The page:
Common mental mistakes

It is a common mistake to ignore the design process. Don’t be like the students who said,

We followed the design process for assignments where we were to design individual functions but when the specification told us what to do stepwise, like in the Naturals homework, we didn’t.

It is common to overlook class methods. They are a good place to put information that doesn’t change over the life of your program.

It’s a terrible mistake to make decisions by interrogating an object about its class—a so-called “run-time type test.” Run-time type tests destroy behavioral subtyping. This mistake is most commonly made in two places:

  • If you are representing a Natural number as a list of digits, you may be tempted to interrogate the representation to ask “are you nil or cons?” This is the functional way of programming, but in Smalltalk, it is wrong. You must make the decision by sending a message to an object, and the method that is dispatched to will know whether it is nil or cons. When in doubt, “don’t ask; tell.”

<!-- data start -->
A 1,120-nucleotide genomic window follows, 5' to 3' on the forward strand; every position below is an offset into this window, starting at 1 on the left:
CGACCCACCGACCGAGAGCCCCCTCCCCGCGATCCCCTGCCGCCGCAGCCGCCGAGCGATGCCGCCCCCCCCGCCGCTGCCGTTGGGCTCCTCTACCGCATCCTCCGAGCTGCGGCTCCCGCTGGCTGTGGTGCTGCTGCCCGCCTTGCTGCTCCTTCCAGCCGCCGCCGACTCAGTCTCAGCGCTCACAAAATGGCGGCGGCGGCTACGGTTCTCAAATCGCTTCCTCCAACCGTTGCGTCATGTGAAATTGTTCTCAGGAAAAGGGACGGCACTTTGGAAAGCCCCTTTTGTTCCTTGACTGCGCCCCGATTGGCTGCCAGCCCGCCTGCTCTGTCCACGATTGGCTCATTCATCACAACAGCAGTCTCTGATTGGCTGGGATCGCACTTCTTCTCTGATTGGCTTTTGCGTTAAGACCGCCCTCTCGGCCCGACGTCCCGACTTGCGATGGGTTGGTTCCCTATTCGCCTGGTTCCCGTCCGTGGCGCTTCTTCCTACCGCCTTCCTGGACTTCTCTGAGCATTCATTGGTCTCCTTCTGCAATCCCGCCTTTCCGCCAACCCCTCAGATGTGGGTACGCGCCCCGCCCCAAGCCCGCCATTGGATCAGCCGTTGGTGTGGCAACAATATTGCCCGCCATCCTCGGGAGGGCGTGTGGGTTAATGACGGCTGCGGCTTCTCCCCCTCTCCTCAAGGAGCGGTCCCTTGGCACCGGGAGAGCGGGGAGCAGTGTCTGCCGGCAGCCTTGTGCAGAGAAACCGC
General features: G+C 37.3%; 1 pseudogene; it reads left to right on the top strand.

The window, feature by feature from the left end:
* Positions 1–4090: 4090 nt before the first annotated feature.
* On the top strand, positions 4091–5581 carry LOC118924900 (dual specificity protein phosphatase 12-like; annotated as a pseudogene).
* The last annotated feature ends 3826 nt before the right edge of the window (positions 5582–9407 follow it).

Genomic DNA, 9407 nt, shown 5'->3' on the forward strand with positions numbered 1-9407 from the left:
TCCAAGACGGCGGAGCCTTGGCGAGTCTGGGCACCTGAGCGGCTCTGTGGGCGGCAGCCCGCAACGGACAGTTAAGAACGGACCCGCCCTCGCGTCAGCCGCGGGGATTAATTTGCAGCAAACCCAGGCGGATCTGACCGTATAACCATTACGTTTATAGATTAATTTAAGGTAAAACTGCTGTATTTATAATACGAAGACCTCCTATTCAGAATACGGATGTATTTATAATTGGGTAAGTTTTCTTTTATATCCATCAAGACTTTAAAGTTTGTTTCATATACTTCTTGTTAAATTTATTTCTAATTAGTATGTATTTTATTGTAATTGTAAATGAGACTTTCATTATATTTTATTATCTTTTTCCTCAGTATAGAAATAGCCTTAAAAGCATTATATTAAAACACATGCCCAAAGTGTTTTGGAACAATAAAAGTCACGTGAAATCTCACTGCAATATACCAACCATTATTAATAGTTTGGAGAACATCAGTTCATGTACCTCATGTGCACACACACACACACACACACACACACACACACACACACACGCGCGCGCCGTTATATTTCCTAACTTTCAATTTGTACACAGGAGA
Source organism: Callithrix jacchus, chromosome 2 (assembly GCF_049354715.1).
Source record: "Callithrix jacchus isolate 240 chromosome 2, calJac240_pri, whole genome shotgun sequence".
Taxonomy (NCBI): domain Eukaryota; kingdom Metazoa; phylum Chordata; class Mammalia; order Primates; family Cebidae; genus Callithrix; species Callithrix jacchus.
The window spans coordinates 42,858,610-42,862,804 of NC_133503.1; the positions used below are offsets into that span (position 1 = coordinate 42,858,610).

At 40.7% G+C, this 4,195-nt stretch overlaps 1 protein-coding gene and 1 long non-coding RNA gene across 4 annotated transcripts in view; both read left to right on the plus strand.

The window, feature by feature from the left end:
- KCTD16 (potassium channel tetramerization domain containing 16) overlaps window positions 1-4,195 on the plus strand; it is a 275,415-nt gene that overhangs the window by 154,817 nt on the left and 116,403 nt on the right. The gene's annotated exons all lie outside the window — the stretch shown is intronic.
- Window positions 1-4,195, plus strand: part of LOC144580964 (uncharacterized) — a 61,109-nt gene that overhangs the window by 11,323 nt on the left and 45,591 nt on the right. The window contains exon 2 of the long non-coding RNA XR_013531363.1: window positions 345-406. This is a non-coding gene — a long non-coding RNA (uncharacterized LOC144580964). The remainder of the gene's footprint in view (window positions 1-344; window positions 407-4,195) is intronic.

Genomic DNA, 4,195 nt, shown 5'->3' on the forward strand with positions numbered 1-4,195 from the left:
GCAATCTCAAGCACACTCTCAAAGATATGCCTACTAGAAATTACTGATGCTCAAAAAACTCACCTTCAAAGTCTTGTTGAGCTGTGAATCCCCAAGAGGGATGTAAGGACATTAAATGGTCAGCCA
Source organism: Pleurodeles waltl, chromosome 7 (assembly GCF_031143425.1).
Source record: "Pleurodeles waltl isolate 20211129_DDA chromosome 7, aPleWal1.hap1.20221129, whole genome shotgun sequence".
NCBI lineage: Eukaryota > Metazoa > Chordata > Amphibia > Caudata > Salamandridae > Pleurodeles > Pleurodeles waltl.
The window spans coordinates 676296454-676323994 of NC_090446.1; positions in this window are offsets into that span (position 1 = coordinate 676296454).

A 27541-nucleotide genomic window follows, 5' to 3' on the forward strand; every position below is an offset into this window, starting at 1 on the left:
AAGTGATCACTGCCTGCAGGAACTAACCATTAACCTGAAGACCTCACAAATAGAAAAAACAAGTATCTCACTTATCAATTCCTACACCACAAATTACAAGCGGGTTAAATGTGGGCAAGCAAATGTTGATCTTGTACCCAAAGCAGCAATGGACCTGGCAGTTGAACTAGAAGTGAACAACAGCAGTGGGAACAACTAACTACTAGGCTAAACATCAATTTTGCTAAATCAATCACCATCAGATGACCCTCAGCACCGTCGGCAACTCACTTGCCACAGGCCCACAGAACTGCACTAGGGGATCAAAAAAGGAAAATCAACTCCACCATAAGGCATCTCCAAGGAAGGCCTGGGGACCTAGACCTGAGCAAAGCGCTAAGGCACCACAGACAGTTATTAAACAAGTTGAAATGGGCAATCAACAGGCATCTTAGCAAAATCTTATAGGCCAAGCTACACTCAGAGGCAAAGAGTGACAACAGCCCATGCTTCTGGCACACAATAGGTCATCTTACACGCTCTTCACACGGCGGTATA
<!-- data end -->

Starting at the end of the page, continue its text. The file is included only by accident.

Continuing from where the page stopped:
• If you are mixing arithmetic on large and small integers or on integers and fractions, you may be tempted to interrogate an argument about its class. This interrogation is wrong. You must instead figure out how to accomplish your goals by sending messages to the argument—probably including messages from some private protocol.

There is a right way to do case analysis over representations: entirely by sending messages. For an example, study how we calculate the length of a list: we send the size message to the list instance. Method size is dispatched to class Collection, where it is implemented by using a basic iterator: the do: method. If you study the implementation of do: on classes Cons and ListSentinel (which terminates a \(\mu\)Smalltalk list), you’ll see the case analysis is done by the method dispatch:

  • Sending do: to a cons cell iterates over the car and cdr.

  • Sending do: to a sentinel does nothing (thereby terminating the iteration).